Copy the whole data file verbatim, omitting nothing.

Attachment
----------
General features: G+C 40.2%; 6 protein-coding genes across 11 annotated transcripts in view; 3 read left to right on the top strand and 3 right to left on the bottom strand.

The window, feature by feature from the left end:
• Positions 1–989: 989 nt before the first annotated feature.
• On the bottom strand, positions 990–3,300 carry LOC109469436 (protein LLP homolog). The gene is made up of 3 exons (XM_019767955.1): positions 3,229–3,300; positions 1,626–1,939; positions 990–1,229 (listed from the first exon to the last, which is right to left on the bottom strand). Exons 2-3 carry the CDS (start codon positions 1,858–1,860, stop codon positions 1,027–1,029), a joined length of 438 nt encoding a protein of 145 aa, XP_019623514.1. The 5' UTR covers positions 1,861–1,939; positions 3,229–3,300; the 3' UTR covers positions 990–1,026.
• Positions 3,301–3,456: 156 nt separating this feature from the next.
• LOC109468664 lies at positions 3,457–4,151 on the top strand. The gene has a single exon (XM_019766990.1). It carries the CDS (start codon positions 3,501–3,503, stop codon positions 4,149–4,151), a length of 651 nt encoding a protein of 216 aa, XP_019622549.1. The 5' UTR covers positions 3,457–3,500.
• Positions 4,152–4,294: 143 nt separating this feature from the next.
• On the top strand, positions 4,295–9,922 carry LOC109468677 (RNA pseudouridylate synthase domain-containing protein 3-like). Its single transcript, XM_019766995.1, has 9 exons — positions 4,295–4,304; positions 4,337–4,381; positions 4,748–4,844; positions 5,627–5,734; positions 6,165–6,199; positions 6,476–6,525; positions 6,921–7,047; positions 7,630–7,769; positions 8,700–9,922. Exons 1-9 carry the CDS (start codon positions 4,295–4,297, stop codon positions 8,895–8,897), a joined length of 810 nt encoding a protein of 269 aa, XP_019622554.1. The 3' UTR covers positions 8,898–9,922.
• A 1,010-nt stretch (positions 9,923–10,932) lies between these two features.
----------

General features: G+C 40.2%; 6 protein-coding genes across 11 annotated transcripts in view; 3 read left to right on the top strand and 3 right to left on the bottom strand.

The window, feature by feature from the left end:
• Positions 1–989: 989 nt before the first annotated feature.
• On the bottom strand, positions 990–3,300 carry LOC109469436 (protein LLP homolog). The gene is made up of 3 exons (XM_019767955.1): positions 3,229–3,300; positions 1,626–1,939; positions 990–1,229 (listed from the first exon to the last, which is right to left on the bottom strand). Exons 2-3 carry the CDS (start codon positions 1,858–1,860, stop codon positions 1,027–1,029), a joined length of 438 nt encoding a protein of 145 aa, XP_019623514.1. The 5' UTR covers positions 1,861–1,939; positions 3,229–3,300; the 3' UTR covers positions 990–1,026.
• Positions 3,301–3,456: 156 nt separating this feature from the next.
• LOC109468664 lies at positions 3,457–4,151 on the top strand. The gene has a single exon (XM_019766990.1). It carries the CDS (start codon positions 3,501–3,503, stop codon positions 4,149–4,151), a length of 651 nt encoding a protein of 216 aa, XP_019622549.1. The 5' UTR covers positions 3,457–3,500.
• Positions 4,152–4,294: 143 nt separating this feature from the next.
• On the top strand, positions 4,295–9,922 carry LOC109468677 (RNA pseudouridylate synthase domain-containing protein 3-like). Its single transcript, XM_019766995.1, has 9 exons — positions 4,295–4,304; positions 4,337–4,381; positions 4,748–4,844; positions 5,627–5,734; positions 6,165–6,199; positions 6,476–6,525; positions 6,921–7,047; positions 7,630–7,769; positions 8,700–9,922. Exons 1-9 carry the CDS (start codon positions 4,295–4,297, stop codon positions 8,895–8,897), a joined length of 810 nt encoding a protein of 269 aa, XP_019622554.1. The 3' UTR covers positions 8,898–9,922.
• A 1,010-nt stretch (positions 9,923–10,932) lies between these two features.